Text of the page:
• Kylie Austin

Breaking Silence

I'm ready.

I'm finally ready to talk and address what's happening and what isn't happening.

I know everyone has had questions about my silence, my lack of involvement in competition, and my general step back from the soccer community as a whole.

I've had a reoccurrence with my cancer.

Due to this my doctors have deemed it better for me to take a step back from the game and competition.

You read that right, Kylie Austin is taking a (medically induced) sabbatical and yes, there is a chance that it turns into retirement.

And yes, I am scared.

The first time I went through cancer I thought it would be easier to shoulder my feelings and deal with it on my own and keep it away from people, but this time I'm just going to be straight about it.

I have days where I am so scared that I can't pull myself out of bed or get out of the house.

I have people who treat me like the disease I have instead of as a person. People who have known me far longer than this disease has. And that kills me too. It's as though as soon as they found out, I was suddenly a completely different person than who I was the literal day before, when they saw me and had no clue.

And it's unfortunate but that's okay.

I have days where I'm too tired to sit up in bed for more than 20 minutes at a time, and then days where I'm up at 6 am and can run errands and do yoga and have lunch with friends.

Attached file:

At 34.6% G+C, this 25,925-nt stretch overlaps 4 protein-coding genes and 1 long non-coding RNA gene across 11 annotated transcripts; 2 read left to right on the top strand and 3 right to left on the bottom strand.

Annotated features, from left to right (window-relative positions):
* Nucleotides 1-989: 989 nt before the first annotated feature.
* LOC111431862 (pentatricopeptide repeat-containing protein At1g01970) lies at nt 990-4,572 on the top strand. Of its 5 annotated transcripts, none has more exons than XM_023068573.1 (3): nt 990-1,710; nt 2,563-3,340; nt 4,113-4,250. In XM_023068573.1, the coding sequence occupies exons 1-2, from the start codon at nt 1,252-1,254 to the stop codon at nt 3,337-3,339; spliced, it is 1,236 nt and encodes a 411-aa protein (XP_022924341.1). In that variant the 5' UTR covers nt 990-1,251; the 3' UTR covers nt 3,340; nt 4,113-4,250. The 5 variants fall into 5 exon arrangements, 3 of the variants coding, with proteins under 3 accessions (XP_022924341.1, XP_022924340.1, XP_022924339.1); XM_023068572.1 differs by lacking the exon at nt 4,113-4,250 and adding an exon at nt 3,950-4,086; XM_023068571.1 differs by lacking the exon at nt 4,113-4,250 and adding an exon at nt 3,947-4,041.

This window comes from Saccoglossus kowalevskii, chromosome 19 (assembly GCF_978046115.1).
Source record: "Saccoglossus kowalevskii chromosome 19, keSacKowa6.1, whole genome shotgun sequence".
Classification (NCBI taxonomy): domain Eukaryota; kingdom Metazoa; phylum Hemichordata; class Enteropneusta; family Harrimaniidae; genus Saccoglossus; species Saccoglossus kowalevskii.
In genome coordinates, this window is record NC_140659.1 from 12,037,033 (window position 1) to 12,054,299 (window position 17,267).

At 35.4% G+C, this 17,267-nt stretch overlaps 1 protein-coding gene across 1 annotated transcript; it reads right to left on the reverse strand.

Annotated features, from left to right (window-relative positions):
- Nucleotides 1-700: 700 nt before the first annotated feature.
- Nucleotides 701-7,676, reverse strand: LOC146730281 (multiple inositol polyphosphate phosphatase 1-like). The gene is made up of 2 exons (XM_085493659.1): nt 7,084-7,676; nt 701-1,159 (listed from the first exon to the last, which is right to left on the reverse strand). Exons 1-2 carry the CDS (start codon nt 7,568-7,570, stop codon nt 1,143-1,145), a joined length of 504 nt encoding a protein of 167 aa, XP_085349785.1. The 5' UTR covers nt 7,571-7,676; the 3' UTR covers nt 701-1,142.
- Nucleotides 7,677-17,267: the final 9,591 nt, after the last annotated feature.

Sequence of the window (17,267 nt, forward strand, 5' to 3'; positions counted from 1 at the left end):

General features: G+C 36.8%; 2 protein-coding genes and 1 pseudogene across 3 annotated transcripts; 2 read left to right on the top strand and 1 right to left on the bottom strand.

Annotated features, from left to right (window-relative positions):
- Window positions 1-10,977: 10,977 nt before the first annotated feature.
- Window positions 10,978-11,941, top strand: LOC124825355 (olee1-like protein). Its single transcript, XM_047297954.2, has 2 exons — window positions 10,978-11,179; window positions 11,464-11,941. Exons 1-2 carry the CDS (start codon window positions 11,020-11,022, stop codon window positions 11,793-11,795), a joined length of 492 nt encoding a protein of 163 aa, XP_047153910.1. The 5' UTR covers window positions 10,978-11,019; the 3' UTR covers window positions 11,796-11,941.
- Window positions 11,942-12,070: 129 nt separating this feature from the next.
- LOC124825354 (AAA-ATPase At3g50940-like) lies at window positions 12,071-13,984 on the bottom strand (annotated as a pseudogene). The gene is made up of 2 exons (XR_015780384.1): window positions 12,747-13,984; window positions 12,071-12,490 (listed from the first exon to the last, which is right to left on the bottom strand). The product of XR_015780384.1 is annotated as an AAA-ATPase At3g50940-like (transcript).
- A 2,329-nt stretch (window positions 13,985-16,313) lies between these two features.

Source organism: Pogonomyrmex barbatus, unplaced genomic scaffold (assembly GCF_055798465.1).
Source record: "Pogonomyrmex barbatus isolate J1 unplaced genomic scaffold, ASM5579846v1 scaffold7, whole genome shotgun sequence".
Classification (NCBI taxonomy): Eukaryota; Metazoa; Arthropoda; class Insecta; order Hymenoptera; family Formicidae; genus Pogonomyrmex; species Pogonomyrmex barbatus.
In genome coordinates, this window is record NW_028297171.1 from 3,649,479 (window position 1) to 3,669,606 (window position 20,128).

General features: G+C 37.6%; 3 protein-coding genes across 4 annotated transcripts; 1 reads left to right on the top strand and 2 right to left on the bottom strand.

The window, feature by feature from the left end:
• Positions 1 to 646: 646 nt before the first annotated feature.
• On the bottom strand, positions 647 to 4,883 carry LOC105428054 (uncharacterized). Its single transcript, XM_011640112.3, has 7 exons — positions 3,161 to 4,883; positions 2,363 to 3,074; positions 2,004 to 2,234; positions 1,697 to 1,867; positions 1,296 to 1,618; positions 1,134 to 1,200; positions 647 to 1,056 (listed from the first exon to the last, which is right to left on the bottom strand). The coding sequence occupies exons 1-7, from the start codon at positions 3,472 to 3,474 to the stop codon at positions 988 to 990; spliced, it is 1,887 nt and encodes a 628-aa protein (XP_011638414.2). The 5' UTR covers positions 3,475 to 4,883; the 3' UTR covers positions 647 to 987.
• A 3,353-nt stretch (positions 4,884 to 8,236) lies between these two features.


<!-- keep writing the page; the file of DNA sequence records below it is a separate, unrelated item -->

My mom and I's trip to France came at a perfect time. I didn't have to be the girl who had cancer, I didn't have to hear how sorry people were and deal with the pity glances. I've truly never felt so free and so at home, and that's something I miss daily.

Plus, cute french boys buying your coffee doesn't hurt much either.

I think I've written something similar to what I've written here every day, but could never finish it. I could never find the right words and juxtaposition of such to fully express what I'm feeling and dealing with.

I've done this before. I can do it again.

This still doesn't change that it absolutely shattered me to have to take a giant step, albeit more like a leap, back from soccer and the community. Many amazing opportunities, both home and abroad, arose for my career this summer. My focus was to enter the 2018 NWSL Draft, which made me feel like having a great season this summer would be a great step towards that.

And then I get a call,

and the world stops for 9 minutes and 36 seconds,

and I can't breathe.

I can't move, I can't speak, I can't understand the words that I just heard.

Then I do.

My first question, to absolutely no one's surprise, is if I can still play

it's silent

it feels like an eternity

"We think it's best for you to take it easy and not compete as we deal with this"

We all know I'm stubborn as hell, especially my doctors. So I push again, and this time it's the answer I already knew but needed to hear directly.

And she said the two letters, and I hit my knees and lost it.